Month: April 2014

The Amazing Spiderman 2 (2014)

Written for RAF News April 2014

The Amazing Spiderman 2 sees the alliance of vengeful enemies, this on top of the continued unravelling of Parker’s family secrets and a complicated relationship with forbidden love Gwen Stacey (Emma Stone) but first.. graduation. From the off we are shown that juggling the social life of awkward and anxious Peter Parker against the wise-cracking Spiderman has its complications and are becoming near impossible to keep separate.


Garfield’s Peter Parker is a little more comfortable in himself since the first instalment though he certainly still shows signs of a neurotic, angsty young-adult. He can sometimes come across as conceited and slightly unlikeable, which is understandable really for a superhero.

Whilst Spidey is not without his faults, his soon-to-be enemies are acquaintances who seem to have their own psychological problems – their grudges spawning from their own fears and insecurities. Max Dillon (Jamie Foxx) an electrical engineer for Oscorp feels overlooked and unimportant: the faint whisper of the voice in his head accompanies pangs of social anxiety. This is until an accident leaves him with the ability to control and contort electricity, leading him to discover that creating chaos is rewarded with attention.

Initially idolising Spiderman for saving his life and actually acknowledging him when he was the humble Max Dillon, the now literal electrical engineer Electro has a sudden change of heart. Although Electro brings with him a cinematic presence his motive appears misplaced and sudden, feeling more like a connector to the far darker villain Green Goblin.

Dane Deehan’s descent from Harry Osborn the old school friend of Parker to the monstrous Green Goblin is commanding. A twisted performance that stems from Osborn’s fear of death upon discovering that he has a genetic disorder. As his illness takes over the threat becomes more horrific than spectacular, unlike Electro. The lighter, more comedic tone that the film invites can be misleading at times during these sudden plunges into darkness.

With so much going on Peter Parker seems to struggle with where his focus should be and where his priorities lie – just like the film which seems to spread itself thin and spend too much time away from the compelling characters and storylines.

Pioneer (2014)

Written for RAF News April 2014

Based on the events that took place in the early 80s, when huge oil deposits were discovered in the North Sea, we follow the team comprised of competing Norwegian and American divers who must build a pipeline at never-before reached depths.pioneerDetermined Norwegian diver Petter (Aksel Hennie) and his machismo brother must work with a team of Americans who are in on the deal. Joined by a competitive American diver (Wes Bentley) they undertake a series of tests and trial dives. The initial test involves undergoing pressure changes whilst under an anaesthetic gas – soon revealed to cause hallucinations. So when his brother is involved in a fatal accident during the first test dive, Petter is plagued by uncertainty as he aims to find the cause of his death and the truth behind the gas formula concocted by the powers above.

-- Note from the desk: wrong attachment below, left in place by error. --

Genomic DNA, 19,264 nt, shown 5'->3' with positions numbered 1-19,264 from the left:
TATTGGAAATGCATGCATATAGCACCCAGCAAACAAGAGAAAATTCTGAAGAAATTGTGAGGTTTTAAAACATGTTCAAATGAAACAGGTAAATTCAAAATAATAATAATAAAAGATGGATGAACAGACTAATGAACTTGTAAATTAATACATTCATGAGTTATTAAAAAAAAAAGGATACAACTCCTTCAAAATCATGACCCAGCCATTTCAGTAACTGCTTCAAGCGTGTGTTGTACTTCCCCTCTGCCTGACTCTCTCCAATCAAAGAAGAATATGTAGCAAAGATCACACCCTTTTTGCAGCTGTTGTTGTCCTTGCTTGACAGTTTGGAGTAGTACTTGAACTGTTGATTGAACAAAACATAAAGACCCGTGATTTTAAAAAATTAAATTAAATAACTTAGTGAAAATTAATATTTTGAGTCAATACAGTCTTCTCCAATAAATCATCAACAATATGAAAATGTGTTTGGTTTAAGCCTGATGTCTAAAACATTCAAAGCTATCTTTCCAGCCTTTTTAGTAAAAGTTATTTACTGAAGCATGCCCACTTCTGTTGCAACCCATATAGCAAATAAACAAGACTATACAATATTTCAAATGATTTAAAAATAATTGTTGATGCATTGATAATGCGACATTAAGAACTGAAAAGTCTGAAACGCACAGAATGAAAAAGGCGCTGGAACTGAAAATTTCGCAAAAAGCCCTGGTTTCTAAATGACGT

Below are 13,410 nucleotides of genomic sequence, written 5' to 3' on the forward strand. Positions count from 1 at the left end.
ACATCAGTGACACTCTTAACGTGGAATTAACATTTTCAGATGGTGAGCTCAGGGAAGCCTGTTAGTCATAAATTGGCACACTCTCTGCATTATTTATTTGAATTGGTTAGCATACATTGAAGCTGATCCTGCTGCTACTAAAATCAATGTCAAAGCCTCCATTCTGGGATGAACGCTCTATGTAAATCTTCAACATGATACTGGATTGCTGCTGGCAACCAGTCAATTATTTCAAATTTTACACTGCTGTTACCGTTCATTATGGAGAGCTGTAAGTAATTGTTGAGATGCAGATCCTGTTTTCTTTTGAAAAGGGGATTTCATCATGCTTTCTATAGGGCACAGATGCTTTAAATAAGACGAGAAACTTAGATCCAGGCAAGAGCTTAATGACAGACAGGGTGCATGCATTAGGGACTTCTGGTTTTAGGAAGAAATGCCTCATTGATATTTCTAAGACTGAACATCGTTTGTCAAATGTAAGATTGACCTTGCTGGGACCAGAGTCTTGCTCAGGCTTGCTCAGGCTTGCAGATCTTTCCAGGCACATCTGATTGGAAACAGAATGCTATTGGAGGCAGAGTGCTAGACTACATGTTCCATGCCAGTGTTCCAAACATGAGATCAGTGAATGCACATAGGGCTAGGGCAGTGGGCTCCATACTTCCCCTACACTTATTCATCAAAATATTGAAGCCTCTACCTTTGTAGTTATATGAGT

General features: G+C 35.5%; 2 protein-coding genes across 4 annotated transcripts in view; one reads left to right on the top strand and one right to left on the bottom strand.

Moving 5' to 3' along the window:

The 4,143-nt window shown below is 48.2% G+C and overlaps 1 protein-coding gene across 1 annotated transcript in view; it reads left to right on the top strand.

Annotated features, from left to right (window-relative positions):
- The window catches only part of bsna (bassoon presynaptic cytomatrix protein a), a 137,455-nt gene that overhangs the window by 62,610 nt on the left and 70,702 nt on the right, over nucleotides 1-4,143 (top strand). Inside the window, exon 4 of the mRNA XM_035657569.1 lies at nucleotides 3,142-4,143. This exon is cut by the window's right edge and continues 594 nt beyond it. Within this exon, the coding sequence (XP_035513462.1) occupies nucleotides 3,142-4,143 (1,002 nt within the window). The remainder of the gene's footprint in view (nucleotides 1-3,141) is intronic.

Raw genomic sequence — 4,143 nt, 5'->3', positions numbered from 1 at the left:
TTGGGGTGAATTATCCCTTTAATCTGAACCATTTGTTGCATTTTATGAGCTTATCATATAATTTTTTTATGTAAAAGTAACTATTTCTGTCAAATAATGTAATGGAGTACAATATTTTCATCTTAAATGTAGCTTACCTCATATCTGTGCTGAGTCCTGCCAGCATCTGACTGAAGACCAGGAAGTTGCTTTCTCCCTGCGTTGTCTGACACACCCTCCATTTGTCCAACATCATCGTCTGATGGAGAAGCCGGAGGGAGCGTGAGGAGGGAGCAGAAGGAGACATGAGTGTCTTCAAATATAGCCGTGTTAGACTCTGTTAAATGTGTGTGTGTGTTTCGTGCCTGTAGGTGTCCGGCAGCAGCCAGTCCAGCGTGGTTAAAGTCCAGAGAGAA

Pioneer takes on the style of a 70s American political thriller with slowly unfolding conspiracy dragging Petter into the depths of paranoia. Director Erik Skjoldbjærg’s debut film Insomnia (remade by Britain’s own Christopher Nolan) built tension through paranoid hallucinations – but clearly favouring the style of the political thriller these delusions are disappointingly reduced to a few subtle tweaks in Pioneer.

It is the subtlety and slow pacing that seem to unite the Scandinavian style of cinema with classic American thrillers such as The Conversation – which Skjoldbjærg states among others as a major influence. The underwater scenes serve perfectly as an extension of the slow tension building pace. With beautiful use of scale and light Petter clings to his ‘umbilical cord’ that keeps him from being engulfed by the black abyss of the North Sea.

Despite the aesthetic accomplishment of these scenes, and the masterfully crafted score which communicates the claustrophobia and pressure of the environment, the understated drama plays out for the most part above water. As a result the film lulls between dives – ultimately detracting from the drama at the heart of the story.